Sustainable Architecture: How To Design And Build A Sustainable Home

Building a sustainable habitat is not just a matter of choice, it is also a matter of legacy. Here’s the crossroads we are facing: today’s edifices may become our children’s burden or their foundation for a healthy and fulfilling life. A green, responsible approach on how and what we build can reshape our cities’ skylines and create a better perspective for many generations to come.

Sustainable architecture principles can be applied successfully to new constructions as well as older structures, so whether you are building a new home or planning a house remodeling project, here’s what you need to know to get you started on the green path:

Sustainable Architecture

Why Sustainable Architecture?

“Sustainability may be defined as meeting the needs of present generations without compromising the ability of future generations to meet their needs.” (Wikipedia/ Fundamentals of building construction: materials and methods. Allen & Iano, 2008). Its goal is, therefore, to reduce the environmental impact of a building by increasing its efficiency in terms of energy, materials used, development space and waste.

The Benefits Of Sustainable Architecture


Although the initial costs of environmentally friendly buildings are higher than those of traditional structures, as some of the materials used and the modern technologies incorporated tend to cost more, over the course of its lifetime the operating expenses are much lower and its financial payback exceeds the original investment by a factor of 4-6 times (source).

Health & Productivity

As most of us spend a huge portion of our time indoors, there’s a direct correlation between our health, mindset, vitality and the spaces we live and work in. The indoor air quality, the lighting and the building materials used impact our well-being from subtle to obvious ways. Addressing these factors can greatly improve our health, productivity and the overall quality of life.


Reduction of greenhouse gases, pollution and waste.

Sustainable House

What Makes A Building Sustainable?

A sustainable building is a structure that is planned, built, improved and used in an efficient and eco-friendly manner, respecting and incorporating the core principles of sustainable architecture:

Siting and Orientation


Every home has a home of its own – the building site. When choosing the location of your future sustainable home, you should take into consideration three important aspects: the proximity of main access routes, public transportation and neighboring communities to reduce traffic pollution and other sprawl related environmental effects, the responsibility to protect and retain the landscape’s natural features by causing minimal damage during the building process, and the size of your property.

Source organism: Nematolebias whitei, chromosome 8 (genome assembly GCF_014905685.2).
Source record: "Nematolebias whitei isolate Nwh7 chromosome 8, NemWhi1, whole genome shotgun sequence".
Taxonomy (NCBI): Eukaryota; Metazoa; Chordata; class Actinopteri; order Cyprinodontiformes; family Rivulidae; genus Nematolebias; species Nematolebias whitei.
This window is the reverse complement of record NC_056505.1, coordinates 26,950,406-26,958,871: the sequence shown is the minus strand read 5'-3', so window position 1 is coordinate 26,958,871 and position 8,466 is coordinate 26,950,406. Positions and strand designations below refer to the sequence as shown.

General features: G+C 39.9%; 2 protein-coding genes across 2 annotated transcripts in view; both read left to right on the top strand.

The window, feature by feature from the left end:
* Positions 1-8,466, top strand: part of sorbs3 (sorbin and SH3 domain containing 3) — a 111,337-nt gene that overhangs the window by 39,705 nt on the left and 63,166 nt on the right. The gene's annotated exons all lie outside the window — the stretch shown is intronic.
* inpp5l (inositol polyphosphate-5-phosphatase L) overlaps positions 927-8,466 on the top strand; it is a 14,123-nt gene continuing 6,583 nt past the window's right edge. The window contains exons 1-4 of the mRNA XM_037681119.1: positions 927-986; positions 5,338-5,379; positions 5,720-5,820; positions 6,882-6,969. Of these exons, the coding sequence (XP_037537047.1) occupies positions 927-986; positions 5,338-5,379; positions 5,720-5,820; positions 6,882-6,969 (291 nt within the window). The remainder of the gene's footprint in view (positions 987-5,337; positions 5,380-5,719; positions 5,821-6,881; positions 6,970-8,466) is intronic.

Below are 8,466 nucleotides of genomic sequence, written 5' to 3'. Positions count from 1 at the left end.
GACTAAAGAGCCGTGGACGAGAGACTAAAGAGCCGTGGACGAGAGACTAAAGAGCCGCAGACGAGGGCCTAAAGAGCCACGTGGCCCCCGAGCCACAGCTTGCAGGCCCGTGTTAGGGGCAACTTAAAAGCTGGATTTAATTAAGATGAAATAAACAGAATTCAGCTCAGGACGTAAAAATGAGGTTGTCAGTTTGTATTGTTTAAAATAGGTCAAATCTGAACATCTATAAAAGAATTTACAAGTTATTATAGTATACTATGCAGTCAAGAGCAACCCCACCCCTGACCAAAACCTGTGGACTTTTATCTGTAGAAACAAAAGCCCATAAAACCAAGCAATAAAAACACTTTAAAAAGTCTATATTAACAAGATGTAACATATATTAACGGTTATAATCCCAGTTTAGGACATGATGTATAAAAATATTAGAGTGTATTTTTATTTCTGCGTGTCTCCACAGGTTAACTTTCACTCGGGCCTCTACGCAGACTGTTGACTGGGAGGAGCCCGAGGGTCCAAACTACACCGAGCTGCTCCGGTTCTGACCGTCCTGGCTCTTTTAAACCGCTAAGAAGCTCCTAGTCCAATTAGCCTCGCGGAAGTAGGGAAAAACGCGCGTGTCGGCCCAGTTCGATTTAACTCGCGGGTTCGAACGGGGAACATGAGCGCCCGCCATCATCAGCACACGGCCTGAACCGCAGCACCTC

A building’s orientation in relation to the sun plays a vital role in achieving an optimal level of energy efficiency, which is the primary goal of sustainable architecture. Designing a new house so it will receive as much sunlight as possible for extended periods of time, regardless of season, will increase its efficiency in terms of energy use while reducing costs and utility bills. This is primarily due to solar gain – the increase of indoor temperature caused by solar radiation – which should be maximized in the winter and kept to a minimum during summer through orientation, windows placement, insulation, roof pitch etc. Orientation is also crucial in preventing property damage caused by seasonal particularities and changes (winter winds, snow and ice build-up, etc.).

 Key Tips:

  • In northern hemisphere, surfaces facing south get the most sunlight all year round and surfaces facing north are in the shade all year round so place the most frequently used areas like the kitchen, living room, master bedroom, decks and patios on the southern side and the least frequently used (guest bedroom, storage room, garage) on the northern side.
  • Because the summer sun is high and the winter sun is low, vertical south facing windows are the best at maximizing solar gain. Avoid placing large (or too many) windows on the northern side to prevent heat loss.
  • Horizontal surfaces benefit from sun mostly in the summer;
  • Surfaces with a 45° angle make the most of sunlight all year round;
  • Plant deciduous shrubs and trees on the south side as they will filter the direct heat in the summer and allow the light in during winter; plant evergreen trees on the north side to shield it from winter winds and snow build-up.

Energy Efficiency